I've heard @Smmenen mention many times on the SMIP podcast that one of his major tenants of Vintage "is keeping the B&R list as small as possible." This comment doesn't seem to be debated much on this forum, so I was curious if most other Vintage players feel the same way? I only ask because I personally have never cared on the length of the B&R list.
I know this type of belief sounds great in concept, but the corollary statement is often "people should be able to play as many of their cards as possible," and I've often thought this to be a little bit of a fantasy in Vintage. Realistically, the average Vintage player will play with <200? 500? 1000? cards. Due to so many cards being absolutely, strictly better, there are "soft caps" on the playability of the average Vintage card. Then factor in that most decks already have 15-20 of their 75 cards fixed before deckbuilding even begins and the available card pool quickly shrinks.
I know this isn't a higher-level debate, but I'm curious if the interest in a B&R "as small as possible" is an abstract concept or a fixed principle (and not necessarily to Steve, but anyone else who agrees)? There are plenty of players that would like to see the B&R cut down much further, so the spectrum on this seems pretty broad. I personally would prefer to see a much larger B&R list if it meant dozens of more decks were viable (but I might be alone in placing a premium on vast meta diversity)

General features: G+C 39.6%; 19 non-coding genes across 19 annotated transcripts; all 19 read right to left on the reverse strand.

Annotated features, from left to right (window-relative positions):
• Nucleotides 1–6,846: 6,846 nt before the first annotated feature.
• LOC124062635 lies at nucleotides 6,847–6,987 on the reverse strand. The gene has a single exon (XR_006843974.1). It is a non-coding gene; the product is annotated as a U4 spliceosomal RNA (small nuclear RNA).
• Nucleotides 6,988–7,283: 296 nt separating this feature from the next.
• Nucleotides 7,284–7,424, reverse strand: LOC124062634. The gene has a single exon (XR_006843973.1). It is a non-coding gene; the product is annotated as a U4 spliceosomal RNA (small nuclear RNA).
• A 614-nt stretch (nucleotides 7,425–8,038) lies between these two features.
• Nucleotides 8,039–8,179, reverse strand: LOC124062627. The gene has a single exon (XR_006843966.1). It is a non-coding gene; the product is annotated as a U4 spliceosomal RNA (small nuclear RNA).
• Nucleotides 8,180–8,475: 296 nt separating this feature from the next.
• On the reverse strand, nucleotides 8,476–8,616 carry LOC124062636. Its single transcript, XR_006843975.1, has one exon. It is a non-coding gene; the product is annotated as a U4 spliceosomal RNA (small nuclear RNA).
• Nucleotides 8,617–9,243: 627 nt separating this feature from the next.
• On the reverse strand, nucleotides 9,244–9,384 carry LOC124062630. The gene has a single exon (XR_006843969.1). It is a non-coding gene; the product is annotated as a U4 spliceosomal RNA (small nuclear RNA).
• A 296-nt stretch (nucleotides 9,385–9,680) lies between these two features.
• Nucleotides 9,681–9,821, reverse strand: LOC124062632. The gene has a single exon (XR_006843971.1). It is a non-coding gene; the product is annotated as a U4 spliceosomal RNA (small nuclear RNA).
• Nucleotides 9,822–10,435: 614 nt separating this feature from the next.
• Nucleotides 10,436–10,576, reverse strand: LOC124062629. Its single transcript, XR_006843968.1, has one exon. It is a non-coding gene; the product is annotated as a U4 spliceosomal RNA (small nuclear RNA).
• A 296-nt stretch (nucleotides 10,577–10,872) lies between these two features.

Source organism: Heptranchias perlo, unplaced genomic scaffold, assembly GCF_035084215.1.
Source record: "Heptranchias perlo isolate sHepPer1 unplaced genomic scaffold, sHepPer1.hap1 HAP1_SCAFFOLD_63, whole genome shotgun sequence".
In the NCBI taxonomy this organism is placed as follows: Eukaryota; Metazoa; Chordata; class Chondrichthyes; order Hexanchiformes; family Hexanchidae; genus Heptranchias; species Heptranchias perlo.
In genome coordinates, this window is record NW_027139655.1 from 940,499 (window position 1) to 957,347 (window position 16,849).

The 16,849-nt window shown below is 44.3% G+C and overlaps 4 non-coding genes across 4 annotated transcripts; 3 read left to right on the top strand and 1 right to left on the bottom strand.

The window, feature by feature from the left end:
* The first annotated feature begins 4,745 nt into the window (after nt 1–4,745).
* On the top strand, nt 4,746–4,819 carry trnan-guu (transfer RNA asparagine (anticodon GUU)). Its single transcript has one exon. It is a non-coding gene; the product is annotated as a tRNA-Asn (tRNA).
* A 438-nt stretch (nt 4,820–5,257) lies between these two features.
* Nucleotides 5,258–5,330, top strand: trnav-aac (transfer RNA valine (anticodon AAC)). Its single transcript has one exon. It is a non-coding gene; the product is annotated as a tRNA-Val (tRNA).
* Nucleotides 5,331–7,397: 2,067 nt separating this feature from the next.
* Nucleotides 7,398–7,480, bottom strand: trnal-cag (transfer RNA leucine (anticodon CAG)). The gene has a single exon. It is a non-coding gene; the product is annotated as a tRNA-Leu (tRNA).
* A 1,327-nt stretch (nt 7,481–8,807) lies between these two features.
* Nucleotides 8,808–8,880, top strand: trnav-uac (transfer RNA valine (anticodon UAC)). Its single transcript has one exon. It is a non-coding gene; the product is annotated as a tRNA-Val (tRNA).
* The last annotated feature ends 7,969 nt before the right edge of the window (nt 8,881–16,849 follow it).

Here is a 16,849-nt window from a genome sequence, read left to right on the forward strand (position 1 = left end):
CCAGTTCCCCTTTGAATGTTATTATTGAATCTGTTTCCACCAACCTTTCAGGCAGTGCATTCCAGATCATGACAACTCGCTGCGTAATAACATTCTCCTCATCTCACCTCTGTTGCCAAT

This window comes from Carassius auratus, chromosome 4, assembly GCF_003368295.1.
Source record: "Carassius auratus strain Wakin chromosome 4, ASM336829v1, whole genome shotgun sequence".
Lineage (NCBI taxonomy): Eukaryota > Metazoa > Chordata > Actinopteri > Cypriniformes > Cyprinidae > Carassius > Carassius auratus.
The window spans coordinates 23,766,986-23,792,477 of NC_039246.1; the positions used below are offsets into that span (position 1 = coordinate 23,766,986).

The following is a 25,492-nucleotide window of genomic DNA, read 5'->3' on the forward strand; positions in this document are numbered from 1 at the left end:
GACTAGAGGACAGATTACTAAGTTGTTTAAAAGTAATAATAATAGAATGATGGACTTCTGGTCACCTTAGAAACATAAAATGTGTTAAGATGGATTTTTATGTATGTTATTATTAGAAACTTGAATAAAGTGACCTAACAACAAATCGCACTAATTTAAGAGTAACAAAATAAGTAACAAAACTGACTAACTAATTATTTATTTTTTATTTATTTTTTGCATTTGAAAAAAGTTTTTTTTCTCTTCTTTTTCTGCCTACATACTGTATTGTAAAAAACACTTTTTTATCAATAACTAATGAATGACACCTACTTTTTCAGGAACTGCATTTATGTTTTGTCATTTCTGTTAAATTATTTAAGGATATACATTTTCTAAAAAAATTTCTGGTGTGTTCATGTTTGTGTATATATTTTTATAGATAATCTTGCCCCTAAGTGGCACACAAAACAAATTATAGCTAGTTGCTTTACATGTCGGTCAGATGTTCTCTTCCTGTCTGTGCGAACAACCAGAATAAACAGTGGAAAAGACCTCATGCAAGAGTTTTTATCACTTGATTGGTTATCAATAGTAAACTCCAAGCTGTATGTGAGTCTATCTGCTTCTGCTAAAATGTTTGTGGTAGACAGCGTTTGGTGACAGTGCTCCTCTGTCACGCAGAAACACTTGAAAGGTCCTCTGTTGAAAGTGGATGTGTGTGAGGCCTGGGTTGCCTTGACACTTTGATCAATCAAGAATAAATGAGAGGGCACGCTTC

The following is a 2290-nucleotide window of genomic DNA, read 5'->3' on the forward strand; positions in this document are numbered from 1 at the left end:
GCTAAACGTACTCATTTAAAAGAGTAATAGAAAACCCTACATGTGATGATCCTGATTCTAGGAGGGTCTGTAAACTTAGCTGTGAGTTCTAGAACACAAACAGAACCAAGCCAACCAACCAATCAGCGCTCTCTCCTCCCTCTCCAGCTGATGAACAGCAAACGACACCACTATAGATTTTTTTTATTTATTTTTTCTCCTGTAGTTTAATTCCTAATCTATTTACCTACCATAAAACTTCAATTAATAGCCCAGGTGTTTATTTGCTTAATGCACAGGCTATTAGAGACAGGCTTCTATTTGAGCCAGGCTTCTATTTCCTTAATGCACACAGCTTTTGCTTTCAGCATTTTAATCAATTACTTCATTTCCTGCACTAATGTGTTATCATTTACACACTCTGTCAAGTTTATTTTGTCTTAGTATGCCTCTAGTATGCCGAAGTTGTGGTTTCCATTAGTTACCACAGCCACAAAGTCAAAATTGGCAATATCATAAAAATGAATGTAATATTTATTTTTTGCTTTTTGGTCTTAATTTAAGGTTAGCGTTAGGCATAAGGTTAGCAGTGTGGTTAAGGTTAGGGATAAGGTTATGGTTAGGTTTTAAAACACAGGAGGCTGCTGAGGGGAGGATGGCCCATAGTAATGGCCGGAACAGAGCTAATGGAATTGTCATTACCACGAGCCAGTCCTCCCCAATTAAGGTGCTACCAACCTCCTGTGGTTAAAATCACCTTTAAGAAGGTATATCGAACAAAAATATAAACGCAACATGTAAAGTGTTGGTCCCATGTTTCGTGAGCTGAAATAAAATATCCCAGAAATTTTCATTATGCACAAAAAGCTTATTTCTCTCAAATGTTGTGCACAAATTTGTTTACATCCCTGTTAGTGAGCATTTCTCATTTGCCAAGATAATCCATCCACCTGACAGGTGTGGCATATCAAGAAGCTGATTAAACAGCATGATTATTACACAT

Players who agree with a B&R "as small as possible:"
How steadfast are you in this principle (what's your threshold for un/restriction)?
What are your parameters or your end goal? (where on the scale of B&R brevity vs deck variety do you reside?)
Is B&R brevity even contradictory to deck variety?
Or is it much more simple than this, in that you just think Magic players are horrible at metagame crafting and you'd just prefer a higher standard for restriction and only limit the truly broken cards?